Dietary Fiber Significantly Reduces Risk of Death

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“A critical weekly review of important new research findings for health-conscious readers”



 

Dietary Fiber Significantly Reduces Risk of Death

Most of us already know that a high-fiber diet is an important part of a healthy lifestyle. Numerous previous research studies have associated a high-fiber diet with a decreased incidence of cardiovascular disease, diabetes, and some forms of cancer. However, there is very little research information available that directly links a high-fiber diet with a decreased risk of death from these or other diseases. Now, a newly published public health study puts some actual numbers on the potential health benefits of adding fiber to your diet. This study appears in the current issue of the Archives of Internal Medicine.

The NIH (National Institutes of Health)-AARP Diet and Health Study is an enormous prospective public health study, which has enrolled 219,123 men and 168,999 women between the ages of 50 and 71 years. All of these research study participants completed extensive dietary questionnaires, and all were closely followed for an average of 9 years.

During nearly a decade of follow-up, 20,126 men and 11,330 women participating in this study died of various causes. When the researchers compared the dietary fiber intake of the volunteers who died with those who did not die, several important findings were identified. High levels of dietary fiber intake appeared to decrease the risk of death for both men and women by about 22 percent, overall. A diet rich in fiber was also specifically linked to a significant reduction in the risk of death due to cardiovascular disease, infection, and respiratory disease in both men and women; while men (but not women) appeared to have a lower risk of death due to cancer if they consumed a fiber-rich diet. Finally, as has also been found in previous diet-based studies (including several of the Mediterranean diet studies that I cite in my book, A Cancer Prevention Guide for the Human Race), dietary fiber from whole grains appeared to provide the greatest benefit in terms of reducing the risk of death due to all causes.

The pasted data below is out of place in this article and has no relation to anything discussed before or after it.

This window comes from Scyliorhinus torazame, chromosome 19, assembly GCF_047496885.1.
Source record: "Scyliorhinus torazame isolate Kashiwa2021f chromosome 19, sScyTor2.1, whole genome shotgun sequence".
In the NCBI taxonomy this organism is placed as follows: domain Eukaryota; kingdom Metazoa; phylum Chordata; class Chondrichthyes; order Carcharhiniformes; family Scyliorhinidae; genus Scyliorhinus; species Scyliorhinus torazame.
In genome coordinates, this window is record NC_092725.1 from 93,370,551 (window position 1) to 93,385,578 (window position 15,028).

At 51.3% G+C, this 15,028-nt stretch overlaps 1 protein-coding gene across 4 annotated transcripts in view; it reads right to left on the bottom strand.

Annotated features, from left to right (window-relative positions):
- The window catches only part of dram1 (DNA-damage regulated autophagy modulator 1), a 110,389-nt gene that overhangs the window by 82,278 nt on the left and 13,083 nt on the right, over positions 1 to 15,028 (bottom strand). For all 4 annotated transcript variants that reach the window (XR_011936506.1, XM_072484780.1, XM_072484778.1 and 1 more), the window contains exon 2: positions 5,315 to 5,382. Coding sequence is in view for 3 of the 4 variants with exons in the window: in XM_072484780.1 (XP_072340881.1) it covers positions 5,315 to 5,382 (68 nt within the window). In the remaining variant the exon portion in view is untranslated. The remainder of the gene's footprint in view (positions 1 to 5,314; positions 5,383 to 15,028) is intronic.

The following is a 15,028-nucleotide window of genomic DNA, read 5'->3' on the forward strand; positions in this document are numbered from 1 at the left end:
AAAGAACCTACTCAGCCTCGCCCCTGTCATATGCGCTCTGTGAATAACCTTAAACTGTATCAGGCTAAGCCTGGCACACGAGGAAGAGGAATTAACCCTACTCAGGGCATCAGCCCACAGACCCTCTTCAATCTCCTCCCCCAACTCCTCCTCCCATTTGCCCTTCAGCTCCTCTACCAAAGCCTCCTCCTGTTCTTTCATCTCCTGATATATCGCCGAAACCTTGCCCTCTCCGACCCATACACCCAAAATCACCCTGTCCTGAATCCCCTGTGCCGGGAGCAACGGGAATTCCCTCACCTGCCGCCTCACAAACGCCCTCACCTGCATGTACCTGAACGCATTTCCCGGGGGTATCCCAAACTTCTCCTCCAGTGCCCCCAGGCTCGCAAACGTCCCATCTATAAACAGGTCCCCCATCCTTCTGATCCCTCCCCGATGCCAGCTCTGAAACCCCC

While this study suffers from the same limitations as all other survey-based public health studies, its prospective methodology and its enormous population of research volunteers make this a very powerful public health study. Its finding that a diet rich in fiber (derived from whole grains) significantly reduces the risk of death from the most common global causes of death offer all of us an important strategy to improve our health and longevity.



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For a groundbreaking overview of cancer risks, and evidence-based strategies to reduce your risk of developing cancer, order your copy of my new book, A Cancer Prevention Guide for the Human Race,” from Amazon, Barnes & Noble, Books-A-Million,Vroman’s Bookstore, and other fine bookstores!

On Thanksgiving Day, 2010, A Cancer Prevention Guide for the Human Race was ranked #6 among all cancer-related books on the Amazon.com “Top 100 Bestseller’s List” for Kindle e-books! On Christmas Day, 2010, A Cancer Prevention Guide for the Human Race was the #1 book on the Amazon.comTop 100 New Book Releases in Cancer” list!


Disclaimer:  As always, my advice to readers is to seek the advice of your physician before making any significant changes in medications, diet, or level of physical activity


Dr. Wascher is an oncologic surgeon, professor of surgery, cancer researcher, oncology consultant, and a widely published author


For a different perspective on Dr. Wascher, please click on the following YouTube link: